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article imageMPs mock harassment claims as #MeToo falls flat in Russia

By Maria ANTONOVA (AFP)     Mar 6, 2018 in World

Sofia Rusova was a young political journalist in a provincial Russian city when a lawmaker pursued her with sexual text messages, staked her out and even assaulted her near her apartment.

"I was in shock and for some time I couldn't walk the streets alone," she says.

But she knew from prior experience that police would not react and most of her colleagues did not take the situation seriously.

"Some people who heard my story saw it as a funny adventure and told me I should be happy to be an object of such interest," she says. In the end, her father confronted the lawmaker and the pressure subsided.

Rusova's story is typical in Russia, where sexual harassment is seen as a joke rather than a problem, even as the #MeToo movement sweeps across western countries.

In an unprecedented recent case, three women publicly accused senior lawmaker Leonid Slutsky of inappropriate conduct.

They were accused of undermining his career for political reasons and being anti-Russian.

On Tuesday, BBC journalist Farida Rustamova said she has an audio recording of an encounter in Slutsky's office when he groped her and asked her to become his mistress in exchange for "help".

At the time of the incident in March 2017, she "was afraid to come out with this alone," but was bolstered by the women who spoke out in recent weeks, Rustamova said.

News website Meduza in an editorial said Slutsky must "either give up his mandate himself or be forced to do it".

But when on Wednesday reporters brought up the accusations with parliament speaker Vyacheslav Volodin, he advised females who feel threatened to quit.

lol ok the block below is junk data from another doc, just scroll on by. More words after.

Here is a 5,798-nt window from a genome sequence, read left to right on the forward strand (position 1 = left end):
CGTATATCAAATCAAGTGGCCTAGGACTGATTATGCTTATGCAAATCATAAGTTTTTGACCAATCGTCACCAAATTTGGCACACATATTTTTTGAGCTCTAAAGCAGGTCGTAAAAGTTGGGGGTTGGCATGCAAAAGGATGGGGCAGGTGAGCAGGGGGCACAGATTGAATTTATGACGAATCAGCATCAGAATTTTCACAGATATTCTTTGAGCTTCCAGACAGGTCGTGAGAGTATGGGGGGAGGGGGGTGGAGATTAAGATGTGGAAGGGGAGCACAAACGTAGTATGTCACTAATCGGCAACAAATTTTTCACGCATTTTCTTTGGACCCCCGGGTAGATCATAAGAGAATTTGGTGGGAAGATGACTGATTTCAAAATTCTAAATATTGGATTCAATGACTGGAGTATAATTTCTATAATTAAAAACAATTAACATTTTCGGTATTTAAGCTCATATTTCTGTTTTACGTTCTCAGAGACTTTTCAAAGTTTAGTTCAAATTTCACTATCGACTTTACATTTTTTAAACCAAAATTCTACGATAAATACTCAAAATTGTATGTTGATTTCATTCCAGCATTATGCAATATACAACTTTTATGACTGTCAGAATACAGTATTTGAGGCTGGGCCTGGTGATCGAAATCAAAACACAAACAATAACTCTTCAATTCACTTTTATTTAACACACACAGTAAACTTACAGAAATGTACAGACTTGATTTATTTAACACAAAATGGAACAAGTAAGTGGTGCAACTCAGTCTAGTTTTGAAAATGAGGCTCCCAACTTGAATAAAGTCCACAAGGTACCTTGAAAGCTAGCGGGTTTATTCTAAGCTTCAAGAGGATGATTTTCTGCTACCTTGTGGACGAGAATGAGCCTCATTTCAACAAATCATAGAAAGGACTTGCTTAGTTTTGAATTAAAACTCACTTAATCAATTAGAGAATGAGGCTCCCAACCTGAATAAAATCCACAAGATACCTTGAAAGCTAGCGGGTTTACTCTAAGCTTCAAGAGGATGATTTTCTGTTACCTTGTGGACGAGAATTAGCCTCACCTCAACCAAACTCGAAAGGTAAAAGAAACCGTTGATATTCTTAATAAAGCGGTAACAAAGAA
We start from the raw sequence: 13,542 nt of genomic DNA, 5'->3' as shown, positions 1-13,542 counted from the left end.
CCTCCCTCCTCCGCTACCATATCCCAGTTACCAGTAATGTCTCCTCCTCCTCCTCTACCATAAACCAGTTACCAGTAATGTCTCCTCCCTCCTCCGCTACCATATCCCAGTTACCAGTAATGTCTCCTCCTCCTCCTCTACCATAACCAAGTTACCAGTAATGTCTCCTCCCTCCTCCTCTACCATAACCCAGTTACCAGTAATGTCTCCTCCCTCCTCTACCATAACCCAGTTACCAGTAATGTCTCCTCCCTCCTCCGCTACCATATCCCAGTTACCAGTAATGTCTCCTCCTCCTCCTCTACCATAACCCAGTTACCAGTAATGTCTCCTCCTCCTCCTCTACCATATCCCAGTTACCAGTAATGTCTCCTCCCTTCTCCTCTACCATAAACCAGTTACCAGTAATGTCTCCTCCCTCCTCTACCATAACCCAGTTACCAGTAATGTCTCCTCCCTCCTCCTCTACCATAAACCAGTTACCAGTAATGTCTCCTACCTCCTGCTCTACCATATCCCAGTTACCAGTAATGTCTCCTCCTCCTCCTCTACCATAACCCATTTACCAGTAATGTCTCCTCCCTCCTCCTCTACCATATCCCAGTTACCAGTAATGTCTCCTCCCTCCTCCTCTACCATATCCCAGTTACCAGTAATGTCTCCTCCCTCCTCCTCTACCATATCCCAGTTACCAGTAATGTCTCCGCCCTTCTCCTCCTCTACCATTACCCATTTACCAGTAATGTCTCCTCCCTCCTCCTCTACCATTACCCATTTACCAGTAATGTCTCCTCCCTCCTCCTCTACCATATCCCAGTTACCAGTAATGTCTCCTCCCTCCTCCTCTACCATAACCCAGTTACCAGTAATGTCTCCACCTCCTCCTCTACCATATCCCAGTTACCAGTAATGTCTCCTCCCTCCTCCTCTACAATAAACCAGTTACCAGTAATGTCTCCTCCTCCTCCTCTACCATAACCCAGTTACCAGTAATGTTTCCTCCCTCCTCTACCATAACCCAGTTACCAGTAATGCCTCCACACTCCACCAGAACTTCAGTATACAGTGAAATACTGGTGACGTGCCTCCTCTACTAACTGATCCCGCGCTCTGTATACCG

"Is working in the Duma dangerous to you? If so, switch your job," he said, Vedomosti reported, before wishing them a happy Women's Day.

- 'Russian Harvey Weinstein' -

Rustamova was the fourth woman in a string of accusations against Slutsky that began in February and were initially anonymous. He labelled them a political attack ordered by his enemies and even said the scandal "boosted my gravitas rather than took it away."

"Attempts to make Slutsky into a Russian Harvey Weinstein look like a cheap and crude provocation... and are bound to fail," he wrote on his Facebook page.

He proceeded to joke with his colleagues in the comments about dividing up female journalists, as another MP suggested he could also "take a couple".

"We'll discuss," Slutsky replied.

Fellow lawmaker Anton Morozov suggested the women were actors in a conspiracy. "Perhaps Russian journalists received an order from the West to compromise him," he told Meduza.

Most female members of the Duma also lashed out at Slutsky's accusers.

Oksana Pushkina, the only lawmaker who stepped up in the journalists' defence, said fellow female lawmakers warned her that fighting sexual harassment would harm Russia's already low birth rate.

"It's a catastrophe that we speak in such terms," she told AFP.

Pushkina has proposed a bill on sexual harassment that would "make men control their hands and their emotions" in the work environment, but so far has seen no support from her colleagues.

"I was told it would take me 15 years to make this law a reality," she said.

- 'Nowhere to go' -

Women's rights were in theory at the centre of the early Soviet project and International Women's Day, March 8, remains a public holiday in Russia.

But in reality the main change to women's lives in the USSR was that they were expected to have a job as well as run a home.

In recent years those rights have suffered additional blows as the government extols conservative views on gender roles and labels feminism a hostile Western trend.

Punishment for domestic abuse was softened last year, for example, with most abusers now only paying a fine and facing no time in custody.

Even cases of rape rarely make it to trial, said Pushkina. "Sexual harassment cases all fall apart at the stage of a complaint."

President Vladimir Putin, who has led the country for almost two decades, is certainly no feminist.

In 2006 he appeared to praise the sexual stamina of Israel ex-president Moshe Katsav who was subsequently forced to resign over rape accusations.

"What a powerful guy he turned out to be! Raped ten women! I didn't expect that, he surprised us all! We all envy him!" Putin was quoted as saying at the time by Kommersant newspaper.

"Chances are, nothing will happen to Slutsky and he will keep his mandate," said Alyona Popova, who heads feminist association The W Project.

Rusova was also pessimistic. "People will take the side of the person of authority, because our society is such that it is easier to blame the woman," she said.

"When you find yourself in this situation, you have nowhere to go."

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